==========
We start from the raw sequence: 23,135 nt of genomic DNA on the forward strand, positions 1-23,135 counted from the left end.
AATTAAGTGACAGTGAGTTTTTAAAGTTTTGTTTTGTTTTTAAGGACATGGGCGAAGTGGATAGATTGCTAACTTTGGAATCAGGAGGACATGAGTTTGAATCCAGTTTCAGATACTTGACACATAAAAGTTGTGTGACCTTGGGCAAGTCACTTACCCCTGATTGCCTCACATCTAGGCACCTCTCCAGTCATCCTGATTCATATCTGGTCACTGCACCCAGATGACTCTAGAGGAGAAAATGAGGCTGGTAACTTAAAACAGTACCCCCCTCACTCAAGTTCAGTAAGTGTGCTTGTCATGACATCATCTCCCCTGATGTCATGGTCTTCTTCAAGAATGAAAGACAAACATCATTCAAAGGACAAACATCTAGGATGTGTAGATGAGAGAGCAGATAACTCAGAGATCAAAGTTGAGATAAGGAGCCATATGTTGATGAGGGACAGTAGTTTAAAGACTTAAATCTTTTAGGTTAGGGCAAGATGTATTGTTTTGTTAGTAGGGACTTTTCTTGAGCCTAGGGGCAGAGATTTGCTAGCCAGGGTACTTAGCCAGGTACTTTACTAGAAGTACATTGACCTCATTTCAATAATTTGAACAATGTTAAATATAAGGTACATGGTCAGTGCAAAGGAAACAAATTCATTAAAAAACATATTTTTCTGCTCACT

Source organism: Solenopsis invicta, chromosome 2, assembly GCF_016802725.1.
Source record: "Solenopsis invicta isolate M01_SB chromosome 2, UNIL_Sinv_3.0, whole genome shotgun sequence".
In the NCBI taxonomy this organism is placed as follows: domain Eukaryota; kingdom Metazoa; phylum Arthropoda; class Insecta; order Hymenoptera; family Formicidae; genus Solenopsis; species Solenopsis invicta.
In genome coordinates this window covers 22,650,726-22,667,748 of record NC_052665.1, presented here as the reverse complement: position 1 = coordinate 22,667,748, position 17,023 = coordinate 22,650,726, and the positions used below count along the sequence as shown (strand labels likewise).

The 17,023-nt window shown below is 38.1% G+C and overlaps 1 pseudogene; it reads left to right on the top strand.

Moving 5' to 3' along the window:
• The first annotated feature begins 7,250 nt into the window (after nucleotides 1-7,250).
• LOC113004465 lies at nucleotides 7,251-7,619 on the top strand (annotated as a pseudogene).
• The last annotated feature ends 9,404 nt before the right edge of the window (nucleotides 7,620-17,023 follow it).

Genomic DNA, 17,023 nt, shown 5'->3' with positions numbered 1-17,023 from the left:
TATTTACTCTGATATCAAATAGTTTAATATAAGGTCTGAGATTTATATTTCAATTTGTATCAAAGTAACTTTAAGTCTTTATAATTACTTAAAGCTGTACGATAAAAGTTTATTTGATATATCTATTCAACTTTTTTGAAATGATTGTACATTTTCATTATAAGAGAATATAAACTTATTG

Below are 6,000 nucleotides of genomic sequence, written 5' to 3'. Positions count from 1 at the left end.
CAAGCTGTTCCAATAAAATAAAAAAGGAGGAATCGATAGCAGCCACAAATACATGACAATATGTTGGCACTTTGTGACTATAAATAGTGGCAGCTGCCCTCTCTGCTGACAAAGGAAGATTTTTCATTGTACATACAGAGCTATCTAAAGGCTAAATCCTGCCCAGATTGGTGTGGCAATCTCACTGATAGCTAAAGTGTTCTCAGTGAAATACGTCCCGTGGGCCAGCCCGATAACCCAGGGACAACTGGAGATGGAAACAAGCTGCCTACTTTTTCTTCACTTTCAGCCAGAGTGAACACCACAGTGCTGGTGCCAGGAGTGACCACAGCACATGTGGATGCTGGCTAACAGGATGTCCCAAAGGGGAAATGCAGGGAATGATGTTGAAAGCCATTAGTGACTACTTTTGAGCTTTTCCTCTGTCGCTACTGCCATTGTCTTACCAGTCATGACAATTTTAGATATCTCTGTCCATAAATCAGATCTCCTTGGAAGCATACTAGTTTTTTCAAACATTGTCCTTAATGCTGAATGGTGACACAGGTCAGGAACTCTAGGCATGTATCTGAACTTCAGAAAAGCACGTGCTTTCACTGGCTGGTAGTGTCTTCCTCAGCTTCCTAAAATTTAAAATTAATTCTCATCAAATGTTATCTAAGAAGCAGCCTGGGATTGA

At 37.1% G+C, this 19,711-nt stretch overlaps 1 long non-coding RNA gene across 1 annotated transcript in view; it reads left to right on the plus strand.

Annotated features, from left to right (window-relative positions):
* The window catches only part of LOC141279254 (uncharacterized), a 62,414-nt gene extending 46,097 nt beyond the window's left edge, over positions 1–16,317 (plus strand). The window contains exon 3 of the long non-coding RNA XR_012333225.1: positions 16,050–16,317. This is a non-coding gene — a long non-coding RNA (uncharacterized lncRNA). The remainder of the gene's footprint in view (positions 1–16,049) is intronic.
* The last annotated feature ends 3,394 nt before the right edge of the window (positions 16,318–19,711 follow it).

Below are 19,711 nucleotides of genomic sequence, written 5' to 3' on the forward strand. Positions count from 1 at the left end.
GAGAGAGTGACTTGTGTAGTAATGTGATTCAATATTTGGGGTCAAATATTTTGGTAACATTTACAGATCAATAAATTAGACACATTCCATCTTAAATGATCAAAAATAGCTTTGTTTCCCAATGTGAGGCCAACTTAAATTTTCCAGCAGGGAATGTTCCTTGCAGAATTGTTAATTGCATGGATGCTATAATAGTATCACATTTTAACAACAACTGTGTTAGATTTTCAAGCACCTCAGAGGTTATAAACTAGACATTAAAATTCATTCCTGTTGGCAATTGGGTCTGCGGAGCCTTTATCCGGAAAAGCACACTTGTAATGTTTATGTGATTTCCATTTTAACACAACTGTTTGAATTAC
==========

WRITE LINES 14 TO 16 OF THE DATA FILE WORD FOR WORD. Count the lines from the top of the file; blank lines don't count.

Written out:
Below are 6,000 nucleotides of genomic sequence, written 5' to 3'. Positions count from 1 at the left end.
CAAGCTGTTCCAATAAAATAAAAAAGGAGGAATCGATAGCAGCCACAAATACATGACAATATGTTGGCACTTTGTGACTATAAATAGTGGCAGCTGCCCTCTCTGCTGACAAAGGAAGATTTTTCATTGTACATACAGAGCTATCTAAAGGCTAAATCCTGCCCAGATTGGTGTGGCAATCTCACTGATAGCTAAAGTGTTCTCAGTGAAATACGTCCCGTGGGCCAGCCCGATAACCCAGGGACAACTGGAGATGGAAACAAGCTGCCTACTTTTTCTTCACTTTCAGCCAGAGTGAACACCACAGTGCTGGTGCCAGGAGTGACCACAGCACATGTGGATGCTGGCTAACAGGATGTCCCAAAGGGGAAATGCAGGGAATGATGTTGAAAGCCATTAGTGACTACTTTTGAGCTTTTCCTCTGTCGCTACTGCCATTGTCTTACCAGTCATGACAATTTTAGATATCTCTGTCCATAAATCAGATCTCCTTGGAAGCATACTAGTTTTTTCAAACATTGTCCTTAATGCTGAATGGTGACACAGGTCAGGAACTCTAGGCATGTATCTGAACTTCAGAAAAGCACGTGCTTTCACTGGCTGGTAGTGTCTTCCTCAGCTTCCTAAAATTTAAAATTAATTCTCATCAAATGTTATCTAAGAAGCAGCCTGGGATTGA

At 37.1% G+C, this 19,711-nt stretch overlaps 1 long non-coding RNA gene across 1 annotated transcript in view; it reads left to right on the plus strand.